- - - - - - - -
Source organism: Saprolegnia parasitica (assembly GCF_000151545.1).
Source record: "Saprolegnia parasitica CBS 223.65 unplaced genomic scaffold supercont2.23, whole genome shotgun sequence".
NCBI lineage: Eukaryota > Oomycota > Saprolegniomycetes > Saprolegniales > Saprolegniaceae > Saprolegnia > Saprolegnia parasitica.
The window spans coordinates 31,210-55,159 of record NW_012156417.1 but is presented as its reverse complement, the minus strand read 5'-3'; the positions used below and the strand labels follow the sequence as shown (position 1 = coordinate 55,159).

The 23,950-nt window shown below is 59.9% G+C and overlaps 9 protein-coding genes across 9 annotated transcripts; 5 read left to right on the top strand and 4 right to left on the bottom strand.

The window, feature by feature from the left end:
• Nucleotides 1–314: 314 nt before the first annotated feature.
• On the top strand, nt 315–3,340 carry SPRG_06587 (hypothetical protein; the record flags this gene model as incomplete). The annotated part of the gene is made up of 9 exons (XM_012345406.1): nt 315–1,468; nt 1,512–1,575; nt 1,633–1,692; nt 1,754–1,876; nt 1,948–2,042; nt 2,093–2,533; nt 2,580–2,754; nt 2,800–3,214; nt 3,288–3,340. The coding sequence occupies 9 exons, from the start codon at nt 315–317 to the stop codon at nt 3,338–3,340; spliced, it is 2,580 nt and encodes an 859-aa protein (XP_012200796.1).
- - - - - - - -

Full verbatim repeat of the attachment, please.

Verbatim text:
Source organism: Saprolegnia parasitica (assembly GCF_000151545.1).
Source record: "Saprolegnia parasitica CBS 223.65 unplaced genomic scaffold supercont2.23, whole genome shotgun sequence".
NCBI lineage: Eukaryota > Oomycota > Saprolegniomycetes > Saprolegniales > Saprolegniaceae > Saprolegnia > Saprolegnia parasitica.
The window spans coordinates 31,210-55,159 of record NW_012156417.1 but is presented as its reverse complement, the minus strand read 5'-3'; the positions used below and the strand labels follow the sequence as shown (position 1 = coordinate 55,159).

The 23,950-nt window shown below is 59.9% G+C and overlaps 9 protein-coding genes across 9 annotated transcripts; 5 read left to right on the top strand and 4 right to left on the bottom strand.

The window, feature by feature from the left end:
• Nucleotides 1–314: 314 nt before the first annotated feature.
• On the top strand, nt 315–3,340 carry SPRG_06587 (hypothetical protein; the record flags this gene model as incomplete). The annotated part of the gene is made up of 9 exons (XM_012345406.1): nt 315–1,468; nt 1,512–1,575; nt 1,633–1,692; nt 1,754–1,876; nt 1,948–2,042; nt 2,093–2,533; nt 2,580–2,754; nt 2,800–3,214; nt 3,288–3,340. The coding sequence occupies 9 exons, from the start codon at nt 315–317 to the stop codon at nt 3,338–3,340; spliced, it is 2,580 nt and encodes an 859-aa protein (XP_012200796.1).